The case studies demonstrate that including the role of ecosystems in different approaches to adaptation can provide many benefits. They are accessible to rural and poor communities, and are often more cost-effective and enduring, because they provide local benefits, and can be locally managed and maintained. They balance immediate needs with preparation for long-term impacts, providing alternative livelihood options in the face of climate change uncertainty. They combine indigenous and local knowledge with external expertise. They contribute to the conservation and sustainable use of biodiversity, and to climate change mitigation by maintaining carbon storage.

“BirdLife is calling for the importance of healthy ecosystems to be effectively written into national, regional and international climate change and development policy”, said Joanna Phillips, Head of International Sustainable Development Policy at the RSPB (BirdLife in the UK) and co-author of Partners with Nature.

BirdLife believes that to create a climate-resilient society, adaptation priorities need to be agreed in-country, through nationally-led, inclusive and participatory processes. Therefore, BirdLife urges governments to base policy on sound science, recognise ecosystems as cross-cutting and underpinning for adaptation, and to address them within national adaptation frameworks, strategies and plans. They should significantly step up efforts to protect nature and biodiversity, as a prime strategy to ensure ecosystem resilience, recognising this as vital to addressing climate change.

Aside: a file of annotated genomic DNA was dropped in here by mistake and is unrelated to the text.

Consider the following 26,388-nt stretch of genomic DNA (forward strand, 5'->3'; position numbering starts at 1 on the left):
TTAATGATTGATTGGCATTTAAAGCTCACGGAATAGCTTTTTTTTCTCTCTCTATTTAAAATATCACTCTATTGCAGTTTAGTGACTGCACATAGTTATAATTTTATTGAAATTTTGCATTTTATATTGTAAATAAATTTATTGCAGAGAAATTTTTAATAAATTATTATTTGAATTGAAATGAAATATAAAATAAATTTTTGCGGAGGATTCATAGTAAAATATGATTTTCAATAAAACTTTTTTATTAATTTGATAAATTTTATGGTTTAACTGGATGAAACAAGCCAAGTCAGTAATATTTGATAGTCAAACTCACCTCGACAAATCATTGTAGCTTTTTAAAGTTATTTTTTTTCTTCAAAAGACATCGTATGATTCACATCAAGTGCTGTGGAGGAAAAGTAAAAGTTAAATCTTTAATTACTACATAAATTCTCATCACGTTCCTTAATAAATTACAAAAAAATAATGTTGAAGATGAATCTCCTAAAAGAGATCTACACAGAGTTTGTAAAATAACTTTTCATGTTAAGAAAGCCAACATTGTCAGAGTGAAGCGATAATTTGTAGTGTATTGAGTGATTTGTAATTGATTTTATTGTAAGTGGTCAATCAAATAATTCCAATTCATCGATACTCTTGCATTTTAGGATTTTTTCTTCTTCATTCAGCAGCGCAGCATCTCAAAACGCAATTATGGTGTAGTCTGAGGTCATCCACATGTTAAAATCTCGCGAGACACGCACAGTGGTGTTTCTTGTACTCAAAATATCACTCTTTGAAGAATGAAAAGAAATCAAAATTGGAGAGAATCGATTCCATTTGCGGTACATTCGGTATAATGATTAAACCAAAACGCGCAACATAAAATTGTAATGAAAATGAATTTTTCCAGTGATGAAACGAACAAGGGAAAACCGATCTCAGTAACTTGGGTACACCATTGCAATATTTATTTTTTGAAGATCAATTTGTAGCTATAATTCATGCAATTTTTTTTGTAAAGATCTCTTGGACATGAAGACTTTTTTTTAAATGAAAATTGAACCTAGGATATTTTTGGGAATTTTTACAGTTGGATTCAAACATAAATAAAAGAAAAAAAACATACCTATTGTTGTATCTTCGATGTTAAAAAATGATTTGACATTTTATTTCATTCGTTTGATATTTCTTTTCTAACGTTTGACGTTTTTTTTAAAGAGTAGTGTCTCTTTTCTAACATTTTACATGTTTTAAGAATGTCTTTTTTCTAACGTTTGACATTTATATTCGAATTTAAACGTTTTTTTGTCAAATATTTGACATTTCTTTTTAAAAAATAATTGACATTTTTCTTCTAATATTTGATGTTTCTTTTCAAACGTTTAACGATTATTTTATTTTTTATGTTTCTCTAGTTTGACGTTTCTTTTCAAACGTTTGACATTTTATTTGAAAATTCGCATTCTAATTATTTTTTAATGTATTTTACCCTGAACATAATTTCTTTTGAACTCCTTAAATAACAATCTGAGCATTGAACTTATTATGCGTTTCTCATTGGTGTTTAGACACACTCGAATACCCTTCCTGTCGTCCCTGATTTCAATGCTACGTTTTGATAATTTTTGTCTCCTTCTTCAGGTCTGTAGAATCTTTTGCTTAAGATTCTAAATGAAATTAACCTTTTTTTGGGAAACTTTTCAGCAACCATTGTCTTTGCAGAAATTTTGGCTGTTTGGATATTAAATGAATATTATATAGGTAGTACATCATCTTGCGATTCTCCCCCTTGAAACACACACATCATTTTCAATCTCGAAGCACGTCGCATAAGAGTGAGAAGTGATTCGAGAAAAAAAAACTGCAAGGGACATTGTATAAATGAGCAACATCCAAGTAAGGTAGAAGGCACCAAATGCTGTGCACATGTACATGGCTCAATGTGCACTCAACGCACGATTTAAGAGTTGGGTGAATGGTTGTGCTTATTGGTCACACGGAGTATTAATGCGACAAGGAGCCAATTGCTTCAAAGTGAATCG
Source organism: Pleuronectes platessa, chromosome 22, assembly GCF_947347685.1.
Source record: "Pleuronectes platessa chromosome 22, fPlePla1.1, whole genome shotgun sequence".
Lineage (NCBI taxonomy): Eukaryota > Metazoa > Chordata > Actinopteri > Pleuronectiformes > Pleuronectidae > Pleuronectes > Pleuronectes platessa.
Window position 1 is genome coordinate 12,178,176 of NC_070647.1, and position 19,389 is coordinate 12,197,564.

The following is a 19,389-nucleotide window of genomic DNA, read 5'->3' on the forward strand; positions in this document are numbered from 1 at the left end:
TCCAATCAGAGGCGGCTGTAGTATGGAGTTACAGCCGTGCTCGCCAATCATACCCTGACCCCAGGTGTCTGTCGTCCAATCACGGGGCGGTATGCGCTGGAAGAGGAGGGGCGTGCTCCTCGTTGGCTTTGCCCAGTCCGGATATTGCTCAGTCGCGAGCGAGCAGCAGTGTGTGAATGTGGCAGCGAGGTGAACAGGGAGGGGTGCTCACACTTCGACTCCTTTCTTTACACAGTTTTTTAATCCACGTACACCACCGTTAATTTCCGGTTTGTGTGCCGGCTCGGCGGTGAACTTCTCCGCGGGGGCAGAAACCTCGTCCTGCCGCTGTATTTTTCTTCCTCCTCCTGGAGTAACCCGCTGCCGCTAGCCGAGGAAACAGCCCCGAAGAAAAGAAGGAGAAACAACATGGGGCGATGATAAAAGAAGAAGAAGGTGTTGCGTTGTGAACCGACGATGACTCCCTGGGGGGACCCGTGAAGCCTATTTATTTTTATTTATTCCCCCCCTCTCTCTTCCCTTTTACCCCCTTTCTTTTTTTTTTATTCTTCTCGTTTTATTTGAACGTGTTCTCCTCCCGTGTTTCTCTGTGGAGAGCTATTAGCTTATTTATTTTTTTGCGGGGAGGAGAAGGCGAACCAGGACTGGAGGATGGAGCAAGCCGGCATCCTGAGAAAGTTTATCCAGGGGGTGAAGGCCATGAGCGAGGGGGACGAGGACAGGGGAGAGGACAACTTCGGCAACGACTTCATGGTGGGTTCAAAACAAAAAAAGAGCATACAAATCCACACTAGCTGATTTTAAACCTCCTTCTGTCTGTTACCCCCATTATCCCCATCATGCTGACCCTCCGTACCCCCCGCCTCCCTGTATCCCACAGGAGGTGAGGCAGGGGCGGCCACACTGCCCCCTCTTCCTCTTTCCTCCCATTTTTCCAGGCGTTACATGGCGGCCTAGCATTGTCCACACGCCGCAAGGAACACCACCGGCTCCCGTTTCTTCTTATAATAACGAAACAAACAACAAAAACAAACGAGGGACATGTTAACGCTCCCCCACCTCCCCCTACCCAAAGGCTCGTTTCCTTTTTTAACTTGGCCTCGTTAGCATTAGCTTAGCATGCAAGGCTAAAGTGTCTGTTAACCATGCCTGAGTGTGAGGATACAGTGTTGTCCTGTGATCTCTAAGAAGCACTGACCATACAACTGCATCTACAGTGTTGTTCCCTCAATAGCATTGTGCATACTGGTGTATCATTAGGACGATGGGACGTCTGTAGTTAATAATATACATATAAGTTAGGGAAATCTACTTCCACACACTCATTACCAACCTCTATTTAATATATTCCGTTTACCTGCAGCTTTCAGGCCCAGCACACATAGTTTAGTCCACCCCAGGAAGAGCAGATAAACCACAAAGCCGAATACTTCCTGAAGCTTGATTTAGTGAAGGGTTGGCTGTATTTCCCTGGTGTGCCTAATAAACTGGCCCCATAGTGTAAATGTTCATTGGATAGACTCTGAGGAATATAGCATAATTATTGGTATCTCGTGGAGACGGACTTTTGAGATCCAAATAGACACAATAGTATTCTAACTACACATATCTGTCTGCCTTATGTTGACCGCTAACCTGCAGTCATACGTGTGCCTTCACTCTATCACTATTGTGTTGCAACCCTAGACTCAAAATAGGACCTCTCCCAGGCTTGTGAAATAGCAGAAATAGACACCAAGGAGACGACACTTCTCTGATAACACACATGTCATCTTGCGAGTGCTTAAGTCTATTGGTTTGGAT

Local communities and resource users should be fully involved in adaptation planning, implementation, monitoring and evaluation – and support and information should be readily available to enable this.  

Sectors such as agriculture, energy and transport should apply an ecosystem approach to business planning and delivery, and ensure that ecosystem resilience is strengthened rather than weakened by their activities. They should work with other sectors in assessing risks posed by climate change and finding adaptation solutions.

BirdLife believes that the international community (including governments, international and regional institutions, and multinational corporations) has a vital role to play. They should ensure adequate funding for developing countries to adapt to the impacts of climate change, recognising the urgent and immediate needs of the most vulnerable countries. This will mean both meeting their current commitments, and providing new funding.

“Above all, the international community must work with genuine commitment and urgency to secure a legally binding agreement that cuts global emissions by the amount needed to limit global average temperature rises to less than 2° Celsius above pre-industrial levels”, concluded Melanie Heath.

The report can be downloaded at

The story is available on the BirdLife website at

Image: A suggested image to go alongside the story can be downloaded from here:

Suggested Caption: Healthy, bio-diverse environments play a vital role in maintaining and increasing resilience to climate change

Image credit: Roger Safford; BirdLife

To read more about BirdLife’s work on Climate Change visit: